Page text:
The "runaway bride," who took off days before her lavish wedding in 2005, is suing her former fiance for $500,000, claiming he defrauded her out of her share of their assets, including a ladder, a gold sofa and gifts.

Jennifer Wilbanks is seeking $250,000 as her share of a home she says John C. Mason purchased through the partnership with proceeds from $500,000 received for selling their story to Regan Media in New York.

She also wants $250,000 in punitive damages for alleged abuse of the power of attorney she granted for Mason to handle their financial affairs.

In addition, she is seeking the return of personal property she claims he has kept, including the ladder that belonged to her father, a gold sofa and wedding shower gifts. Mason's attorney in July wrote to Wilbanks attorney that his client had agreed to deliver those items.

Wilbanks and broke up for good in May, about a year after her excursion to Las Vegas and New Mexico made international headlines while hundreds of friends and family members searched for her back home in suburban Atlanta.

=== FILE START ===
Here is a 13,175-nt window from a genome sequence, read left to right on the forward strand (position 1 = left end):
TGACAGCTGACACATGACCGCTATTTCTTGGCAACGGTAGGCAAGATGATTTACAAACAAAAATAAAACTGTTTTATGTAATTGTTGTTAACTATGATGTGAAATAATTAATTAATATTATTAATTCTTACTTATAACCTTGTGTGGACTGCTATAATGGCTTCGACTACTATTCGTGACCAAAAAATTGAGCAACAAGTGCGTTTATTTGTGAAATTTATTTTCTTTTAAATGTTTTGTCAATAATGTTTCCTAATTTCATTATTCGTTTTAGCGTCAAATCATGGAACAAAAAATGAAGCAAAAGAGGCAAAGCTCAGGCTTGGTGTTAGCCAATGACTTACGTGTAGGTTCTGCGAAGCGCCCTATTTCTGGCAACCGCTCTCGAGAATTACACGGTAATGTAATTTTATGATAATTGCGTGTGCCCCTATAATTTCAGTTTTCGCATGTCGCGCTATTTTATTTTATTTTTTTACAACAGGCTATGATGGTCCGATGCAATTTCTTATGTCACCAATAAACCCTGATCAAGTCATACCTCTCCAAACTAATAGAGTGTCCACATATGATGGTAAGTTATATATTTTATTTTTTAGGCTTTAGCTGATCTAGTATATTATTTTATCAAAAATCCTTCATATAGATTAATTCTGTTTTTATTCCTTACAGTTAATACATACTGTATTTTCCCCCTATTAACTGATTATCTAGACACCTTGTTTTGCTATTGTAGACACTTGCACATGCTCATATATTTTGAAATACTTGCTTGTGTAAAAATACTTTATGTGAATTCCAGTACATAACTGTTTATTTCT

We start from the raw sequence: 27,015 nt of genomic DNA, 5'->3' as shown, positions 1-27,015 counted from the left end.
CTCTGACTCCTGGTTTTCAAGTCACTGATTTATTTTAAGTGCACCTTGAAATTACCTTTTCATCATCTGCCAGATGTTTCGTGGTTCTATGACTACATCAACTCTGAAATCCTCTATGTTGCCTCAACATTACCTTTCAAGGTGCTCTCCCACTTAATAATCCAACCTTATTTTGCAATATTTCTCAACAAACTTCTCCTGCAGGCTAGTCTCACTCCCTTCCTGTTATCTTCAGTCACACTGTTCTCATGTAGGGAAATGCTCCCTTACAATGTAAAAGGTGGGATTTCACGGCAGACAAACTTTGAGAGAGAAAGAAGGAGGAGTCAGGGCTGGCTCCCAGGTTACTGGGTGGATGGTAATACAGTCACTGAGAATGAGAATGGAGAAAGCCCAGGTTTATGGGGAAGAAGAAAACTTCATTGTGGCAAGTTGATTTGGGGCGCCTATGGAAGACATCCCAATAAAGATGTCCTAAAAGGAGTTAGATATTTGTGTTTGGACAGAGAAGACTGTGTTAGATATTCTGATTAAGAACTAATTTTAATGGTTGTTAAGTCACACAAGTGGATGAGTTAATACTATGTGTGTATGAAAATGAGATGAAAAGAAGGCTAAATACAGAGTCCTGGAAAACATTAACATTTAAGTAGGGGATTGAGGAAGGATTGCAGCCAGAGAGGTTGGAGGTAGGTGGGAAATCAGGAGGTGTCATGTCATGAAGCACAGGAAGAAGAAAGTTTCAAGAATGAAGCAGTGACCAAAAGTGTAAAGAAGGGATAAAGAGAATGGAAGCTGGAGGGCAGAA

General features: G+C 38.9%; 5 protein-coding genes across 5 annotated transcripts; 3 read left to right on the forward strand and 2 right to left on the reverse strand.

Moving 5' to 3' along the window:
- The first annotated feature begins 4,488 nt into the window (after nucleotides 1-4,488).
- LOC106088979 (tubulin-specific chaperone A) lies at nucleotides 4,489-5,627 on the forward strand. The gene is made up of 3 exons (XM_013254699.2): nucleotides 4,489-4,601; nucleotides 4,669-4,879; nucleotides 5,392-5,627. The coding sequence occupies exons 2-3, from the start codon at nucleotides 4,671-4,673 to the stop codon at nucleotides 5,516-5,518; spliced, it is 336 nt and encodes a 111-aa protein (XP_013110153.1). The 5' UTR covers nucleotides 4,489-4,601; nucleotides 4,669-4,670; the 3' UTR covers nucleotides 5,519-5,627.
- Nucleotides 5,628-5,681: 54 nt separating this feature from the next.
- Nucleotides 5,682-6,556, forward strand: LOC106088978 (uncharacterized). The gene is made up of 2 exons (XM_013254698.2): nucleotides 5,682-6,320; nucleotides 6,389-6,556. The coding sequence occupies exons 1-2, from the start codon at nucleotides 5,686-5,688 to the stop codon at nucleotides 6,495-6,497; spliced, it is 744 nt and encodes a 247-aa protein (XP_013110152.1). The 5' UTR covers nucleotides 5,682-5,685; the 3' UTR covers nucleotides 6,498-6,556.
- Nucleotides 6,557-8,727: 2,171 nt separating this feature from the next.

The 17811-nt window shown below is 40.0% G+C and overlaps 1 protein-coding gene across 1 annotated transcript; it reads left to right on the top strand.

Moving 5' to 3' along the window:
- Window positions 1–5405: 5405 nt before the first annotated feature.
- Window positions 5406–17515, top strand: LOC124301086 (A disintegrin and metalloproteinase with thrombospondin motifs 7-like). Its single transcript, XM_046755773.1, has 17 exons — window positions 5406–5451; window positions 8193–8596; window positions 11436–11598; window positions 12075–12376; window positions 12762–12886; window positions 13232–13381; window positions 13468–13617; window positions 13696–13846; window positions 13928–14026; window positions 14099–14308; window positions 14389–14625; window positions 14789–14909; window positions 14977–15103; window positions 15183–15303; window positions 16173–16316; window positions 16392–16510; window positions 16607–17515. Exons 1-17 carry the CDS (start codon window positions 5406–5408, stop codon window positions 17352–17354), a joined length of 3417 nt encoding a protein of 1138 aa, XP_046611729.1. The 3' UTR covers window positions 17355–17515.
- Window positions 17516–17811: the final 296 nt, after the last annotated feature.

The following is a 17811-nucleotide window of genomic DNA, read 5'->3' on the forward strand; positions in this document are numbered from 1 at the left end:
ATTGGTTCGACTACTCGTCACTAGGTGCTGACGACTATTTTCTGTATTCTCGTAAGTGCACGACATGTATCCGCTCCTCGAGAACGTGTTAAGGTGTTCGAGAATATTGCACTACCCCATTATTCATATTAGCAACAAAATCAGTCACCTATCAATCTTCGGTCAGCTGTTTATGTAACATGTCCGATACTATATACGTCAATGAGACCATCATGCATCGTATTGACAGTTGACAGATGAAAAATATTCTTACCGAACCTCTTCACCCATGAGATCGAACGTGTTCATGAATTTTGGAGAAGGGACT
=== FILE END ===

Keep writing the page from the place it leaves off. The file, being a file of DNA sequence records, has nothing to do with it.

Mason has until Oct. 22 to respond to the lawsuit, filed last month in Gwinnett County's Superior Court. The lawsuit, Wilbanks vs. JCM Consulting and Mason, was filed Sept. 13, according to court records.

Wilbanks' attorney, Michael Wetzel, and Mason's father, Claude, declined comment Tuesday morning. John Mason's attorney, James C. Watkins, wasn't immediately available for comment.

The lawsuit says the $500,000 was put into an account of JCM Consulting, based in Gwinnett County. After Wilbanks was "hospitalized and under medication," Mason bought a home in Dacula in his name with the money, the lawsuit alleges.

The lawsuit claims that Wilbanks asked JCM Consulting during the summer for various documents, but the firm didn't give her records of bank accounts. Through the lawsuit, she wants to inspect and copy those records.

Wilbanks also claims that Mason used the company to defraud her.

Wilbanks disappeared four days before her planned April 30, 2005, wedding. Hundreds of police and volunteers searched for her for three days before she called Mason from Albuquerque, N.M., claiming to have been abducted and sexually assaulted.

She later recanted, saying she fled because of unspecified personal issues, and pleaded no contest to telling police a phony story.

She was sentenced to two years' probation and performed community service that included mowing the lawns of public buildings.

News of the lawsuit was first reported Monday night by WAGA-TV.